• Although Donald's military service during his wartime cartoons has mostly been in the U.S. Army (and to a lesser extent in the U.S. Navy in DuckTales), Walt Disney authorized Donald to be used as a mascot for the U.S. Coast Guard. The Coast Guard image shows a fierce-looking Donald Duck dressed in a pirate's outfit, appearing vigilant against any potential threats to the coastal regions in the United States. This image is often used on Coast Guard bases and Coast Guard cutters.
  • Donald Duck is referred to in the song "The Village Green Preservation Society" by The Kinks: "We are the Village Green Preservation Society/ God save Donald Duck, vaudeville, and variety..." The reference is ironical, as the singer is lamenting the disappearance of perceived traditional English cultural artifacts.
  • Donald Duck makes a cameo appearance in the cartoon sequence in 200 Motels (1971).
  • During the late 1970s, Donald had his first and only disco song named 'Macho Duck', available as part of the Mickey Mouse Disco children's album.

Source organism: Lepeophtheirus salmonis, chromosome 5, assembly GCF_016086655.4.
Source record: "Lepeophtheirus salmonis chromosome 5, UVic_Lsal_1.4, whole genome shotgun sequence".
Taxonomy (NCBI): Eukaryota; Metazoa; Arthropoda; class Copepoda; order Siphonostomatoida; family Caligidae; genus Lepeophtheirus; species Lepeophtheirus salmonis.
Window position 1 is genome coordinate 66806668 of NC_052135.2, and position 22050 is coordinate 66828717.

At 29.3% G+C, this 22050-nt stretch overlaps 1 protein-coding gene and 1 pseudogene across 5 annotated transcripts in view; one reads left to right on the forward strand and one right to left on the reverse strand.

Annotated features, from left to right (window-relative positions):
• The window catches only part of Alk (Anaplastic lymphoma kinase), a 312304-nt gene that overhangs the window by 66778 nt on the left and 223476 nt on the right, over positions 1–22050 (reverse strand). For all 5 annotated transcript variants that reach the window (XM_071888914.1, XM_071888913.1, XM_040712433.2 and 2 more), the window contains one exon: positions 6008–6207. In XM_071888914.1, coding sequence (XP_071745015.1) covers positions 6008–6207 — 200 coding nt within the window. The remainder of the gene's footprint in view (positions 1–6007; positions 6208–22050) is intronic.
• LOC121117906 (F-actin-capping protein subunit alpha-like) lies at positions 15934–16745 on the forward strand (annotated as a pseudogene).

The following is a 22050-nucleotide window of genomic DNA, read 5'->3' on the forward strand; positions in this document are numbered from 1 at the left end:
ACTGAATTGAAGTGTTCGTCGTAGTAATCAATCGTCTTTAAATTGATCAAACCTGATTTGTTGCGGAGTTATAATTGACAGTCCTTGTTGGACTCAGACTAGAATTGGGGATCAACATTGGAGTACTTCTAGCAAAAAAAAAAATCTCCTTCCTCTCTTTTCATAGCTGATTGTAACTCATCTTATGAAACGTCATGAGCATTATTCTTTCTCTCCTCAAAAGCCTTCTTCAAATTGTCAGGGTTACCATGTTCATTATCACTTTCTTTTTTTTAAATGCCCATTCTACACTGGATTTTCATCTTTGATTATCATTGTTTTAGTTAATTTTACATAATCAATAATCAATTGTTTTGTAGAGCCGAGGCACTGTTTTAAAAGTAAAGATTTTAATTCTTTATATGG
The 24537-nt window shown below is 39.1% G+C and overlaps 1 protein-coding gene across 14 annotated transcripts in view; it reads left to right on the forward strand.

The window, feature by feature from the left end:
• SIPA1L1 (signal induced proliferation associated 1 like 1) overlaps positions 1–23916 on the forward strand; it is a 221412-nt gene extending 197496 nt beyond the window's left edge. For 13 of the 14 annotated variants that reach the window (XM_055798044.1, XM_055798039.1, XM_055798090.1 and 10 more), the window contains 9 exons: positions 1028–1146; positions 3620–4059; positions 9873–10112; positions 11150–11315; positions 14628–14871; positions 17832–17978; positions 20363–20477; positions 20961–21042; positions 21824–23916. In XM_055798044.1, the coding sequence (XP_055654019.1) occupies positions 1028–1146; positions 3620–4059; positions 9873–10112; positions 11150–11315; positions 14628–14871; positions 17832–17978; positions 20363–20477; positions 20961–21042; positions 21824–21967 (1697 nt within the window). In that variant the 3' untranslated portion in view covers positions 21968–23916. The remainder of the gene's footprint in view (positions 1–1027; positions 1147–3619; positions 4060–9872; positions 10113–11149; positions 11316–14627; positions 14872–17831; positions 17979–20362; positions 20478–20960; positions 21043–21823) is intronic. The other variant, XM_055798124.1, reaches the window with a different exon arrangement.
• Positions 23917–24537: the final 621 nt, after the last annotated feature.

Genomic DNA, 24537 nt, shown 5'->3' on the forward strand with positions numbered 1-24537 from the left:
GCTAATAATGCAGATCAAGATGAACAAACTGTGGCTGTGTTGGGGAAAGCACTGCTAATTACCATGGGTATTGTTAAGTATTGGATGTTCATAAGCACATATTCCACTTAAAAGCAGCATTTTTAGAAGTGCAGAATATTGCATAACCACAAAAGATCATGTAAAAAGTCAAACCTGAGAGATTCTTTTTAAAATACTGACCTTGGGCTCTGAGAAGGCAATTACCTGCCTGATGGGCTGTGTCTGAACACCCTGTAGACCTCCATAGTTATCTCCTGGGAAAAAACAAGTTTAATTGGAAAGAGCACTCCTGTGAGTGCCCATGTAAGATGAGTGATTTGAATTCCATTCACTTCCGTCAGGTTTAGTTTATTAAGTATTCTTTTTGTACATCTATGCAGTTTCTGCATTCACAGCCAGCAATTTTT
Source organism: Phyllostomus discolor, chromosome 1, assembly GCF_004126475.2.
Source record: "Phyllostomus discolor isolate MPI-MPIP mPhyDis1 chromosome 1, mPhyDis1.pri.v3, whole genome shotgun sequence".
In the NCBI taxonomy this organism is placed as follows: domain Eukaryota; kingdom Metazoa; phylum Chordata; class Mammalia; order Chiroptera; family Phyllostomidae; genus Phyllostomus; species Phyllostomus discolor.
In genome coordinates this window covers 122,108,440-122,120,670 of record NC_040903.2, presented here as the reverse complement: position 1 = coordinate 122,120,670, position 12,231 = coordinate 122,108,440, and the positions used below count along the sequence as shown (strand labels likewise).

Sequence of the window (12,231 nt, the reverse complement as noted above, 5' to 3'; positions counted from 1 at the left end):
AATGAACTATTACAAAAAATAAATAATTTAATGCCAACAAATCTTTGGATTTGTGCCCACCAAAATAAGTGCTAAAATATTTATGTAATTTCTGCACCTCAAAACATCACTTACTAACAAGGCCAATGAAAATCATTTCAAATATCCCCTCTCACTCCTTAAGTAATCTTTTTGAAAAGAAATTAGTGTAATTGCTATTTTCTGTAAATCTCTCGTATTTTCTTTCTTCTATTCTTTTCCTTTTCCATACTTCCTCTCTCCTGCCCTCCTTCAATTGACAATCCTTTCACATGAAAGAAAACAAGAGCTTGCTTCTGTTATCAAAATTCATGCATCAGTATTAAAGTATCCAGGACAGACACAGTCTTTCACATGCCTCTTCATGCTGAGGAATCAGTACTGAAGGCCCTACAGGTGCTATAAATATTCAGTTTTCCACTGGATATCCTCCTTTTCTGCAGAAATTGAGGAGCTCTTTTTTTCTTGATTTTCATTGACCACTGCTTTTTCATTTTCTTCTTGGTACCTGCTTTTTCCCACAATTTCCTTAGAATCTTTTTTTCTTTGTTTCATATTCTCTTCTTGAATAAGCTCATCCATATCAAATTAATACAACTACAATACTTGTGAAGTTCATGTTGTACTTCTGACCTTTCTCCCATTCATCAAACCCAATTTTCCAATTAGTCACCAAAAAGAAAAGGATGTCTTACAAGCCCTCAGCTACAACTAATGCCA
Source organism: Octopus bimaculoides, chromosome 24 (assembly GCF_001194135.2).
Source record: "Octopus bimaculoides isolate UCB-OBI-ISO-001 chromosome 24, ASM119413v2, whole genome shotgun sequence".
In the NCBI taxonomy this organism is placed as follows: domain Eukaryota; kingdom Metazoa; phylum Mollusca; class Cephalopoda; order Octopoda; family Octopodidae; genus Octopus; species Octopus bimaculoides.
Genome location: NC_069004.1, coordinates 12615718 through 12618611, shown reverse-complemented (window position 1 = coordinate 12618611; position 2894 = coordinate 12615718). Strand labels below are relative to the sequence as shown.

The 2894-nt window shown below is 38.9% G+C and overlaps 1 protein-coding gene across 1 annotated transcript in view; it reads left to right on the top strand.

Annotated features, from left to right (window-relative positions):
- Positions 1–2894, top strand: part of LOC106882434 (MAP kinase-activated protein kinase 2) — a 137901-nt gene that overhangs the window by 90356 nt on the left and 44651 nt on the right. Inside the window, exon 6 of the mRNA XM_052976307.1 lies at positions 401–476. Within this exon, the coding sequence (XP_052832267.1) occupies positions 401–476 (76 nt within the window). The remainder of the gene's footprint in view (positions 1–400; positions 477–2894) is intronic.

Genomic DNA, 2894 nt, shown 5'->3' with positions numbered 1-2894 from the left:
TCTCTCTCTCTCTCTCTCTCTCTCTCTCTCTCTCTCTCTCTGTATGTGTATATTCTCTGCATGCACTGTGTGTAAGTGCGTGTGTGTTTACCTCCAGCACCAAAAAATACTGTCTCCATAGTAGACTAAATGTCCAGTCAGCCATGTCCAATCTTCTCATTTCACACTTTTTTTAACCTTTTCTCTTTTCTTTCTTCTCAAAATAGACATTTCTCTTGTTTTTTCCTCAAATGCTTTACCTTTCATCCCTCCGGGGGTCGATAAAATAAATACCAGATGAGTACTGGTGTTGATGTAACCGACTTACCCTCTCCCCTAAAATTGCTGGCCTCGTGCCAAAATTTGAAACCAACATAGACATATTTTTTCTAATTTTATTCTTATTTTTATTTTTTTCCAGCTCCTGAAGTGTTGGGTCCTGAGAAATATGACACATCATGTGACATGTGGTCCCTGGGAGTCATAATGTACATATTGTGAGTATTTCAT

• In Sweden, a comic book artist named Charlie Christensen got into a legal dispute with Disney when his creation Arne Anka looked similar to Donald Duck (albeit Arne is a pessimistic drunkard). However, Charlie made a mockery of the legal action and staged a fake death for his character, which then had plastic surgery performed and reappeared as Arne X with a more crow-like beak. He later purchased a strap-on duck beak from a novelty gift shop, pointing out that "If Disney is planning to give me any legal action; all I have to do is remove my fake beak."
  • Donald Duck is a constant source of irritation for the eponymous hero of Donald Duk (1991), a coming-of-age novel by Frank Chin set in San Francisco's Chinatown.
 
Donald Duck's Star on Hollywood Walk of Fame.

Appearances

Selected short films

Feature-length films